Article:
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A BATTLE OF THE ANTS

A BATTLE OF THE ANTS

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Written by Hunter   
Wednesday, 08 October 2008 12:41



One day when I went out to my wood-pile, or rather my pile of stumps, I
observed two large ants, the one red, the other much larger, nearly half
an inch long and black, fiercely contending with one another. Having
once got hold they never let go, but struggled and wrestled and rolled
on the chips incessantly. Looking farther, I was surprised to find that
the chips were covered with such combatants, that it was not a
"duellum," but a "bellum," [Footnote: Duellum ... bellum: war.] a war
between two races of ants, the red always pitted against the black, and
frequently two red ones to one black. The legions of these Myrmidons
[Footnote: Myrmidons: a fierce tribe that accompanied Achilles, their
king, to the Trojan War.] covered all the hills and vales in my
wood-yard, and the ground was already strewn with the dead and dying,
both red and black. It was the only battle which I had ever witnessed,
the only battle-field I ever trod while the battle was raging;
internecine [Footnote: Internecine: mutually destructive.] war; the red
republicans on the one hand and the black imperialists on the other
hand. On every side they were engaged in deadly combat, yet without any
noise that I could hear, and human soldiers never fought so resolutely.
I watched a couple that were fast locked in each other's embraces, in a
little sunny valley amid the chips; now at noon-day prepared to fight
till the sun went down, or life went out. The smaller red champion had
fastened himself like a vice to his adversary's front, and through all
the tumblings on that field never for an instant ceased to gnaw at one
of his feelers near the root, having already caused the other to go by
the board; while the stronger black one dashed him from side to side,
and, as I saw on looking nearer, had already divested him of several of
his members. They fought with more pertinacity [Footnote: Pertinacity:
persistency, obstinacy.] than bull-dogs. Neither manifested the least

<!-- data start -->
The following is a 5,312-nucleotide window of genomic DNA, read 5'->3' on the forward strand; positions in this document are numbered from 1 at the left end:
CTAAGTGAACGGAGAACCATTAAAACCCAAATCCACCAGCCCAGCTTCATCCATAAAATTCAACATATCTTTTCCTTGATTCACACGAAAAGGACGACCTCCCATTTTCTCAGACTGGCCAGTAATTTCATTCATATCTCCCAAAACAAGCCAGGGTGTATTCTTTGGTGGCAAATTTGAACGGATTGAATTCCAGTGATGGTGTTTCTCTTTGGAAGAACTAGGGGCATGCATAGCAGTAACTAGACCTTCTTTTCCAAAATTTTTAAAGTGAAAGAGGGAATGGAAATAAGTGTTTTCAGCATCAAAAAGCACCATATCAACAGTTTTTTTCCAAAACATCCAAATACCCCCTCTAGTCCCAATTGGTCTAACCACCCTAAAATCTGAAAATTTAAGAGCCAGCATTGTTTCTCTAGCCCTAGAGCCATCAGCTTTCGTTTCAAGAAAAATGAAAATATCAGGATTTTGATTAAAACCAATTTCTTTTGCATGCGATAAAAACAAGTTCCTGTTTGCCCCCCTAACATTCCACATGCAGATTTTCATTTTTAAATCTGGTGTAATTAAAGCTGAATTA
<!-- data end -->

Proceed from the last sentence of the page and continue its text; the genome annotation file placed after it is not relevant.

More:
disposition to retreat. It was evident that their battle-cry was Conquer
or die. In the meanwhile there came along a single red ant on the
hillside of this valley, evidently full of excitement, who either had
dispatched his foe, or had not yet taken part in the battle; probably
the latter, for he had lost none of his limbs; whose mother had charged
him to return with his shield or upon it. [Footnote: Return with his
shield or upon it. What is the allusion? See Brewer's _Reader's
Handbook_ under "Spartan Mother."] He drew near with rapid pace till
he stood on his guard within half an inch of the combatants; then,
watching his opportunity, he sprang upon the black warrior, and
commenced his operations near the root of his right fore-leg, leaving
the foe to select among his own members; and so there were three united
for life, as if a new kind of attraction had been invented which put all
other locks and cements to shame. I should not have wondered by this
time to find that they had their respective musical bands stationed on
some eminent chip, and playing their national airs the while, to excite
the slow and cheer the dying combatants. I was myself excited somewhat
even as if they had been men. The more you think of it, the less the
difference.

I took up the chip on which the three I have particularly described were
struggling, carried it into my house, and placed it under a tumbler on
my window-sill, in order to see the issue. Holding a microscope to the
first-mentioned red ant, I saw that, though he was assiduously
[Footnote: Assiduously: diligently, laboriously.] gnawing at the near
foreleg of his enemy, having severed his remaining feeler, his own
breast was all torn away, exposing what vitals he had there to the jaws
of the black warrior, whose breast-plate was apparently too thick for
him to pierce; and the dark carbuncles of the sufferer's eyes shone with
ferocity such as war only could excite. They struggled half an hour
longer under the tumbler, and when I looked again the black soldier had
severed the heads of his foes from their bodies, and the still living
heads were hanging on either side of him like ghastly trophies at his
saddle-bow, still apparently as firmly fastened as ever, and he was
endeavoring with feeble struggles, being without feelers and with only
the remnant of a leg, and I know not how many other wounds, to divest
himself of them; which at length, after half an hour more, he
accomplished. I raised the glass, and he went off over the window-sill
in that crippled state. Whether he finally survived that combat, and
spent the remainder of his days in some Hotel des Invalides, [Footnote:
Hotel des Invalides: an establishment founded in 1670 at Paris for
disabled and infirm soldiers. It contains military trophies and
paintings, and a remarkable collection of armor.] I do not know; but I
thought that his industry would not be worth much thereafter. I never
learned which party was victorious, nor the cause of the war; but I felt
for the rest of that day as if I had had my feelings excited and
harrowed by witnessing the struggle, the ferocity and carnage, of a
human battle before my door.

--HENRY THOREAU.

[Footnote: What things in the account of the battle show that the writer
is a trained observer? Does it add to the interest of the battle to
attribute human qualities to the combatants? Why? What touches of humor
do you find in the description? Does the author show a sympathetic
attitude toward war? Illustrate. What do you know of Thoreau's life at
Walden Pond?]
 
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